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2013-05-14

Former Attorney General Ramsey Clark Decries Government’s "Big Brother" Seizure of AP Phone Records

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The Associated Press says the U.S. Department of Justice has secretly obtained a trove of journalists’ phone records in what its chief executive called a "massive and unprecedented intrusion." The Obama administration seized records for the work and personal phone numbers of individual reporters, for general AP office numbers in New York City, Washington, D.C., and Hartford, Connecticut, and for the main number for the AP in the House of Representatives press gallery. More than 100 reporters work in the offices. The records were from April and May of 2012. Among those whose records were obtained were Matt Apuzzo, Adam Goldman, three other reporters and an editor, all of whom worked on a May 7, 2012, story that revealed details about a CIA operation in Yemen which stopped an alleged terror plot. AP had delayed publication of the story at the government’s request. "It seems to be terrible intrusion on the freedom of the press," says Ramsey Clark, the U.S. attorney general from 1967 to 1969. "I don’t see how the press can operate effectively if the public and people that talk to the press have to assume that Big Brother is listening in or can seize the conversations they engage in."

Transcript

This is a rush transcript. Copy may not be in its final form.

AMY GOODMAN: Well, just before we break, I wanted to move to another subject with the former attorney general of the United States here, Ramsey Clark, and that is this top story in our headlines today, the Associated Press saying the Justice Department secretly obtained a trove of journalists’ phone records, believed more than 100 reporters working at AP and outside, reporters who even used the AP phones. The significance of this? What the Obama administration—ultimately responsible, President Obama and the attorney general, Eric Holder. You were the attorney general 45 years ago.

RAMSEY CLARK: It seems to be a terrible intrusion on the freedom of the press. I don’t see how the press can operate effectively if the public and people that talk to the press have to assume that Big Brother is listening in or can seize the conversations that they engage in. So, the impairment to freedom of the press would seem—the threat to freedom of the press would seem clear and substantial, and it ought not to be done.

AMY GOODMAN: AP told Attorney General Holder it was a serious interference with AP’s constitutional rights to gather and report the news. Also, this week is the 45th anniversary of the Catonsville Nine, when the Berrigan brothers and others went to the Catonsville draft office in Maryland and burned draft records in protest of the Vietnam War. You were the attorney general at the time. What was your response at the time, and what are your thoughts 45 years later?

RAMSEY CLARK: Well, my response at the time was it was passing strange that priests would be doing this. And by 1970, I had undertaken representation of Phil Berrigan and Liz McAlister in a case that was called the Harrisburg Seven, which was a major case. And I testified in Knoxville just about two weeks ago in a trial in which the same group, the peacemakers, peace seekers, were trying to prevent, by observation and revelation of what was going on just west of Knoxville, Tennessee, in remanufacturing warheads for the Trident II nuclear submarine fleet, which has the capacity to destroy life on earth. And they were convicted this week in trial in Knoxville in federal court.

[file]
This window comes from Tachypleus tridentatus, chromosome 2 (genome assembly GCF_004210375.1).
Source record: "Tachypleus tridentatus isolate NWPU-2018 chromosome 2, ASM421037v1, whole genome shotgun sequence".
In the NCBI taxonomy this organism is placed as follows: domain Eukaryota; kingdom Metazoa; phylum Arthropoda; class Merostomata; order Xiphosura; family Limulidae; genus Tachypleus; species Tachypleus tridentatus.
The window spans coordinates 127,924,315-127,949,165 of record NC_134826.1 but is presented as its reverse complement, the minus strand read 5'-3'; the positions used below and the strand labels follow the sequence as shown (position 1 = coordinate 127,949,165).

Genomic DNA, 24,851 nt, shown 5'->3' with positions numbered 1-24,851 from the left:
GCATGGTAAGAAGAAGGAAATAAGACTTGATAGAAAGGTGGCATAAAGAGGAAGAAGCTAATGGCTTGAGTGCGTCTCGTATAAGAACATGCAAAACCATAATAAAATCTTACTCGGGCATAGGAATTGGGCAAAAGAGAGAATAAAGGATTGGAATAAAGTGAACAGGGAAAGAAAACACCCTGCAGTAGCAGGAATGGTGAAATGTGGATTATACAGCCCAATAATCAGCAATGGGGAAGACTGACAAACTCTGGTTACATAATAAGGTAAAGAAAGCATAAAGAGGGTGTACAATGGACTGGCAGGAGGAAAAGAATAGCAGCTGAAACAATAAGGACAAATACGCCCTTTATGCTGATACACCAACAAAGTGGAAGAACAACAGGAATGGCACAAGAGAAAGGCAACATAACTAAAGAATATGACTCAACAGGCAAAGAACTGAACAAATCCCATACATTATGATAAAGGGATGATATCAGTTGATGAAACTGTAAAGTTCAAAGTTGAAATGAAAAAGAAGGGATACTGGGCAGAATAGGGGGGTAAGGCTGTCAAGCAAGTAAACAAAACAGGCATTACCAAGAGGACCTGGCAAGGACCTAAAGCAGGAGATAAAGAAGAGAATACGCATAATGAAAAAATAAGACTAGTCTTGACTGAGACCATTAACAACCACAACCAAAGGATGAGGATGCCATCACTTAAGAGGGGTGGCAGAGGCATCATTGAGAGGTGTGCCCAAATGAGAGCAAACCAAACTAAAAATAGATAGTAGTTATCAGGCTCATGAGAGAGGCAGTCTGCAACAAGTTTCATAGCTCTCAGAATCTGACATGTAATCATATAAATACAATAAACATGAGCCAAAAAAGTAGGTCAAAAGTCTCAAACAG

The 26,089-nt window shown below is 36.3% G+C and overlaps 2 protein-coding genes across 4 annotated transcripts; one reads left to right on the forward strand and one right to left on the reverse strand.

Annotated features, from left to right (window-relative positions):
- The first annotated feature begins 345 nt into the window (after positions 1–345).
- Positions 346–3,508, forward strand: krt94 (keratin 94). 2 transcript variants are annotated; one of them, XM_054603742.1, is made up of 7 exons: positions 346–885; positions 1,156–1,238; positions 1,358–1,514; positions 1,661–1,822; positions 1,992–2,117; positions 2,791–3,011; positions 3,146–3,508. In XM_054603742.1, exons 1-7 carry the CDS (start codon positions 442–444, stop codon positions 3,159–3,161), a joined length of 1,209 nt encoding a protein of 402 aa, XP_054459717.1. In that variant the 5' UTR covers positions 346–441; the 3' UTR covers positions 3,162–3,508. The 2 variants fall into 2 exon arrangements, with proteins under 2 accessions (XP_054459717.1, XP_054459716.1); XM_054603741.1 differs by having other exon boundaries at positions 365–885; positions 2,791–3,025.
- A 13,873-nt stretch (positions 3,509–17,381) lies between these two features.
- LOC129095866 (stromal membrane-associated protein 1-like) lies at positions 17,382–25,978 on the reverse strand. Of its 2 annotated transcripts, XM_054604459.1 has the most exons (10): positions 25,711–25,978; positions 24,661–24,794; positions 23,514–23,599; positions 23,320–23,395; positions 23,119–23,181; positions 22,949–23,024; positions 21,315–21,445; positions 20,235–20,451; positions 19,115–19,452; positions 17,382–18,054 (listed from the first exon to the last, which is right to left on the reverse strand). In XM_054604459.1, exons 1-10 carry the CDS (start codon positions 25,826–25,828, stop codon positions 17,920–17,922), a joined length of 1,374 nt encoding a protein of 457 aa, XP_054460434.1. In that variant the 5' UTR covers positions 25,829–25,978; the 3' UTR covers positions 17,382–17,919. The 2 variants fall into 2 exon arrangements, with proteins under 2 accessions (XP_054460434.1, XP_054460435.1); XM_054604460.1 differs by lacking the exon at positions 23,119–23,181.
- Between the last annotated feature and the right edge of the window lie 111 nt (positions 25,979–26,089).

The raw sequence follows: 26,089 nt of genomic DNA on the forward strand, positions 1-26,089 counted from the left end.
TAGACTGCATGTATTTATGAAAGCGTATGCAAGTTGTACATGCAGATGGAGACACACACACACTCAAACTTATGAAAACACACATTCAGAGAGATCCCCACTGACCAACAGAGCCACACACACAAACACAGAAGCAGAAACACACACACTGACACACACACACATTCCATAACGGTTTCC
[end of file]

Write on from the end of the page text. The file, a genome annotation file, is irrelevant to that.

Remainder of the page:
AARON MATÉ: And they face up to 20 years in prison?

RAMSEY CLARK: Well, that’s a possibility, but I don’t think it’s—that’s—you know, you face longer terms than you get in nearly all those cases. But it’s—we’ll see what happens. It’s a judge that came down from Kentucky to try the case, and we just don’t know how the sentencing is going to go.

AMY GOODMAN: How did your views shift from being Lyndon Johnson’s attorney general to representing the very people who were protesting your policies?

RAMSEY CLARK: Just following your heart, I guess. That’s where mine had been and remain and what I pursued—and tried to follow the heart in government, but you have different responsibilities there that you have to meet.

AMY GOODMAN: I want to thank you for being with us, attorney general—former Attorney General Ramsey Clark. And, Renée Feltz, thanks you so much, Renée just back from visiting Lynne Stewart in prison. Will she be granted compassionate release? We’ll cover this story. Tomorrow in New York there is a vigil planned outside, in Foley Square from noon to 6:00, where people will be gathering, calling for Lynne Stewart’s release.

RENÉE FELTZ: And people can go online to sign a petition asking for the same compassionate release. And we’ll link to that on our website.

AMY GOODMAN: And we’ll cover the compassionate release issue overall for prisoners around the country.

This is Democracy Now!, democracynow.org, The War and Peace Report. When we come back, we’ll be joined by Dr. Paul Farmer. He has written a new book and continues his work of decades, setting up health clinics from Haiti to Rwanda. Stay with us.

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